Wednesday, February 29, 2012
Will Byrdak have a lefty pen complement?
By Adam Rubin
Terry Collins did not consistently have the luxury of a second left-hander in his bullpen alongside Tim Byrdak last season. And that prompted the manager to have to consider in-game when was the best time to use his lone southpaw reliever.
Collins again may be confronted with that issue this year.
While four prospective left-handed relievers are in camp -- Chuck James, Garrett Olson, Daniel Herrera and Robert Carson -- it’s entirely possible all end up in the minors to open the season. James and perhaps Olson would be the most serious contenders, although neither is on the 40-man roster.
The Mets have five bullpen locks in right-handers Frank Francisco, Jon Rauch, Ramon Ramirez and Manny Acosta, plus Byrdak. Meanwhile, right-hander D.J. Carrasco has an existing $1.2 million contract and right-hander Bobby Parnell, despite a minor league option remaining, seemingly merits some role in the big league pen.
Other than random appearances in relief by Chris Capuano and Jon Niese last season, Collins at points had Pat Misch, Mike O’Connor and Herrera to complement Byrdak. They were active for a total of 57 games, according to ESPN Stats & Information. Collins was without a second left-hander in his bullpen for 105 games in 2011.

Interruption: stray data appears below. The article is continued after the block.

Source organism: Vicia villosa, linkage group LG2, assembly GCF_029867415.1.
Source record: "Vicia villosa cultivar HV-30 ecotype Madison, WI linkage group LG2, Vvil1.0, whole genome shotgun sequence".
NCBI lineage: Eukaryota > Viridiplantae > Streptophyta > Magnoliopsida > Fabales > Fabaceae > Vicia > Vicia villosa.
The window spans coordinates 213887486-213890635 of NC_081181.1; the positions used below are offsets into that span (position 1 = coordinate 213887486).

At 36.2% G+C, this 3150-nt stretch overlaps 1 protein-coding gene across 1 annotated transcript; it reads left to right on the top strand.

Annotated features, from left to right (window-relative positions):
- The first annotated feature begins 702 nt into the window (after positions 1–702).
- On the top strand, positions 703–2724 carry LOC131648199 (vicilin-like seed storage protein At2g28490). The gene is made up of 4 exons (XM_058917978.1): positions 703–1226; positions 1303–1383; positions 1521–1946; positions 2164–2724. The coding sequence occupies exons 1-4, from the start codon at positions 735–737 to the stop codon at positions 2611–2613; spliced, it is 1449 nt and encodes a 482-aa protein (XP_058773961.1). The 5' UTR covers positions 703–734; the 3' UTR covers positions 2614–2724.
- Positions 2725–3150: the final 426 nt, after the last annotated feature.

“You didn’t want to burn him too early,” Collins said about his usage of Byrdak when the manager had no other left-handed relievers on the roster. “I tried to pick my spots of saying in the seventh inning, ‘Is this the guy I’ve got to have?’ Or, ‘Hey, look, this guy is going to come up in the eighth, or somebody is going to come up in the eighth. I need to save him for that guy.’
“It was always nice to have that second guy down there, but I tried to use Tim as best I could. And a lot of times it was hard. A lot of times you’d look up and you’d say, ‘God, I’d like to use him right now, but those other guys have got to get it done.’”
Here are profiles of the four candidates for second left-handed reliever:
Carson, a native of Hattiesburg, Miss., has represented the Mets in the Arizona Fall League two straight Octobers, but this past offseason there was a twist: For the first time in his career the 23-year-old prospect, who was added to the 40-man roster this offseason, was used as a reliever. Carson even entered games mid-inning a couple of times in the AFL, although primarily to start an inning.